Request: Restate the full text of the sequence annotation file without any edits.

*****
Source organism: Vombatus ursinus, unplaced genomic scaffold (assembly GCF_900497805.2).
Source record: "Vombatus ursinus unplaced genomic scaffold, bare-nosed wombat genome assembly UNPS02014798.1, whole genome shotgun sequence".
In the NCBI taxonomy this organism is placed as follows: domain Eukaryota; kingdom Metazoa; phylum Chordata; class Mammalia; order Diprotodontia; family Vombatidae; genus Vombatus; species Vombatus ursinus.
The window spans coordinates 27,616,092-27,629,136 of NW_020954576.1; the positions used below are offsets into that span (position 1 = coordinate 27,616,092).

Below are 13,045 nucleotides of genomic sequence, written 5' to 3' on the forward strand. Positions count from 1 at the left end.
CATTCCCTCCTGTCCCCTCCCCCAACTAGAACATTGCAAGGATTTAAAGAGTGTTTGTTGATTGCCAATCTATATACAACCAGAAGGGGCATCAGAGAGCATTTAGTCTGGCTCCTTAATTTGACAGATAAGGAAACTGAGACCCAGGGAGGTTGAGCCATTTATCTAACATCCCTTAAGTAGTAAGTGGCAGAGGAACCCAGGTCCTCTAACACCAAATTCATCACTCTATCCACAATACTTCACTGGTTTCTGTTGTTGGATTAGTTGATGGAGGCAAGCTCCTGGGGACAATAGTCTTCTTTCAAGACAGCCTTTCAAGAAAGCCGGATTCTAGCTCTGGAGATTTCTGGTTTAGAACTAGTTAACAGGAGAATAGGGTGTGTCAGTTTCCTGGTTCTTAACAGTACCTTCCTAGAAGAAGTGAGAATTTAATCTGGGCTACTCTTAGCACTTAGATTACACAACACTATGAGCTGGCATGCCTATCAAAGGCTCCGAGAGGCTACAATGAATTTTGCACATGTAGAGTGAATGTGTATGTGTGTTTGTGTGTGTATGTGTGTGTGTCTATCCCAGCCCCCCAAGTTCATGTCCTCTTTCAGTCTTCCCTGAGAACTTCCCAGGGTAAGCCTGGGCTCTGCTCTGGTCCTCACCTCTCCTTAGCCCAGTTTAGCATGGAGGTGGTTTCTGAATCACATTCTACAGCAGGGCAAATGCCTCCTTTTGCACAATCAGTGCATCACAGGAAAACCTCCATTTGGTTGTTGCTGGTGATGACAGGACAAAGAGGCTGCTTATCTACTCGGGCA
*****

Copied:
Source organism: Vombatus ursinus, unplaced genomic scaffold (assembly GCF_900497805.2).
Source record: "Vombatus ursinus unplaced genomic scaffold, bare-nosed wombat genome assembly UNPS02014798.1, whole genome shotgun sequence".
In the NCBI taxonomy this organism is placed as follows: domain Eukaryota; kingdom Metazoa; phylum Chordata; class Mammalia; order Diprotodontia; family Vombatidae; genus Vombatus; species Vombatus ursinus.
The window spans coordinates 27,616,092-27,629,136 of NW_020954576.1; the positions used below are offsets into that span (position 1 = coordinate 27,616,092).

Below are 13,045 nucleotides of genomic sequence, written 5' to 3' on the forward strand. Positions count from 1 at the left end.
CATTCCCTCCTGTCCCCTCCCCCAACTAGAACATTGCAAGGATTTAAAGAGTGTTTGTTGATTGCCAATCTATATACAACCAGAAGGGGCATCAGAGAGCATTTAGTCTGGCTCCTTAATTTGACAGATAAGGAAACTGAGACCCAGGGAGGTTGAGCCATTTATCTAACATCCCTTAAGTAGTAAGTGGCAGAGGAACCCAGGTCCTCTAACACCAAATTCATCACTCTATCCACAATACTTCACTGGTTTCTGTTGTTGGATTAGTTGATGGAGGCAAGCTCCTGGGGACAATAGTCTTCTTTCAAGACAGCCTTTCAAGAAAGCCGGATTCTAGCTCTGGAGATTTCTGGTTTAGAACTAGTTAACAGGAGAATAGGGTGTGTCAGTTTCCTGGTTCTTAACAGTACCTTCCTAGAAGAAGTGAGAATTTAATCTGGGCTACTCTTAGCACTTAGATTACACAACACTATGAGCTGGCATGCCTATCAAAGGCTCCGAGAGGCTACAATGAATTTTGCACATGTAGAGTGAATGTGTATGTGTGTTTGTGTGTGTATGTGTGTGTGTCTATCCCAGCCCCCCAAGTTCATGTCCTCTTTCAGTCTTCCCTGAGAACTTCCCAGGGTAAGCCTGGGCTCTGCTCTGGTCCTCACCTCTCCTTAGCCCAGTTTAGCATGGAGGTGGTTTCTGAATCACATTCTACAGCAGGGCAAATGCCTCCTTTTGCACAATCAGTGCATCACAGGAAAACCTCCATTTGGTTGTTGCTGGTGATGACAGGACAAAGAGGCTGCTTATCTACTCGGGCA